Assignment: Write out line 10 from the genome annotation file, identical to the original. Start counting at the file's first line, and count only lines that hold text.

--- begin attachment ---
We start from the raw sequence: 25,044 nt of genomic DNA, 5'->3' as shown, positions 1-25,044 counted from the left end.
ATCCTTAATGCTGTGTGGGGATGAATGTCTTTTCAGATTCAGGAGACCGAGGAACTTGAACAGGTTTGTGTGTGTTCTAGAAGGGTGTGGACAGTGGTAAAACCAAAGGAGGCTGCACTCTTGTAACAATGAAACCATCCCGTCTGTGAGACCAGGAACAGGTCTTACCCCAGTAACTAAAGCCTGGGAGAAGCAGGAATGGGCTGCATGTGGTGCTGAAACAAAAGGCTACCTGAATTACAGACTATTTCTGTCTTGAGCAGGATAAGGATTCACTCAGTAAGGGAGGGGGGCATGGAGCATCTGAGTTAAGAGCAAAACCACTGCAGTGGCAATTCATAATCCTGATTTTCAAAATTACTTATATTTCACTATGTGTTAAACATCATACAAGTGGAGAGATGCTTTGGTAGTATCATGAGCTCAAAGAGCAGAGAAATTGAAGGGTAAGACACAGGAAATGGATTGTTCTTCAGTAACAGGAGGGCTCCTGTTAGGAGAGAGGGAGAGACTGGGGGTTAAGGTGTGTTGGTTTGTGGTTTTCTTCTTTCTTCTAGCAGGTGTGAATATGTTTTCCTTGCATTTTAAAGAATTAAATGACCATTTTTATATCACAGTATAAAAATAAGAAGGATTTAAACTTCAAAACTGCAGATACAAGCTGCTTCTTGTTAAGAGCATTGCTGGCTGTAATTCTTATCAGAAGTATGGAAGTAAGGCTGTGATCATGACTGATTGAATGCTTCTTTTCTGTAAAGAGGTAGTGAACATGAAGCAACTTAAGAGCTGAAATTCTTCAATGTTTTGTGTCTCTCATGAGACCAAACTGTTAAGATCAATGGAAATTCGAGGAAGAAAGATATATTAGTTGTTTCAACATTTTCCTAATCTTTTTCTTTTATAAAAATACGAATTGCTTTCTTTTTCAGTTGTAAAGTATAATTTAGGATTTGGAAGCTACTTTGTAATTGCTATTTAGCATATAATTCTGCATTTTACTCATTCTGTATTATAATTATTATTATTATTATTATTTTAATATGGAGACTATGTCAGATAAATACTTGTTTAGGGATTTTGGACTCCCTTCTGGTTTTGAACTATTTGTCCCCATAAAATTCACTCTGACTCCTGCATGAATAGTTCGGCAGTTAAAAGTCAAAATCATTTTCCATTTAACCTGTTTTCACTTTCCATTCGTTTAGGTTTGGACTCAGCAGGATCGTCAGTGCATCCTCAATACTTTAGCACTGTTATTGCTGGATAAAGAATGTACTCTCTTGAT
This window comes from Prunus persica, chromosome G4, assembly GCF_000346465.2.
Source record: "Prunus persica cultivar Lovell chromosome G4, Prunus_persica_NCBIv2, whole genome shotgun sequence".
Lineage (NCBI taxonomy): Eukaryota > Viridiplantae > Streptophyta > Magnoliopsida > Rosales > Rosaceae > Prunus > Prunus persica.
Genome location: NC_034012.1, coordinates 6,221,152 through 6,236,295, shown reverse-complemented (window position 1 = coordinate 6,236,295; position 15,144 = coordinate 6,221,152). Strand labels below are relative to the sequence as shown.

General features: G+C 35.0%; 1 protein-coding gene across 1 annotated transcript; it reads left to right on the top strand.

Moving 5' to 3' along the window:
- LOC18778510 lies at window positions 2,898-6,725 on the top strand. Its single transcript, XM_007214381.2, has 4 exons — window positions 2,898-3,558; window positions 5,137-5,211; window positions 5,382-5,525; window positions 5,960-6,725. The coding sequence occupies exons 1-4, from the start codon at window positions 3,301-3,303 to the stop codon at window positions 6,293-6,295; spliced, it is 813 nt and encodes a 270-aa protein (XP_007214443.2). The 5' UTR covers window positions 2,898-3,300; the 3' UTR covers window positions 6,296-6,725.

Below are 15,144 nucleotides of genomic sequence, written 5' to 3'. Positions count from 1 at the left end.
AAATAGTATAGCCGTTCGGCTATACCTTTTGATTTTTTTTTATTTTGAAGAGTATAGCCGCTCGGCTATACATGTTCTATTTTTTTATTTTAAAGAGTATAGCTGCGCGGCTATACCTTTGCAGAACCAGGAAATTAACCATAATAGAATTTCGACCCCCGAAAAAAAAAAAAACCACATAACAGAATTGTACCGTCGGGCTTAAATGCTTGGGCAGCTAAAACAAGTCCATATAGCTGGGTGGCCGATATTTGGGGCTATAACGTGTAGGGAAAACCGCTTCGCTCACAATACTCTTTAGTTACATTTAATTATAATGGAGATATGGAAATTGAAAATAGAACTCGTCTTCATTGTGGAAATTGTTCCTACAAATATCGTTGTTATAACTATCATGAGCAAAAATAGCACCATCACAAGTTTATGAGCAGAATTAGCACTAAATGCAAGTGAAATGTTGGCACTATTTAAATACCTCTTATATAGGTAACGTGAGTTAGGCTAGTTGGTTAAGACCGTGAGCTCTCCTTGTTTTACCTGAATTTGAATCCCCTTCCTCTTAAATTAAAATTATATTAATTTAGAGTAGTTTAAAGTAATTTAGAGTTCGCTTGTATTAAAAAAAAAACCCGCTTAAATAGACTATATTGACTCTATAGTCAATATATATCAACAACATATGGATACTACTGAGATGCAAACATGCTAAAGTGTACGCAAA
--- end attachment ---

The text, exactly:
Below are 15,144 nucleotides of genomic sequence, written 5' to 3'. Positions count from 1 at the left end.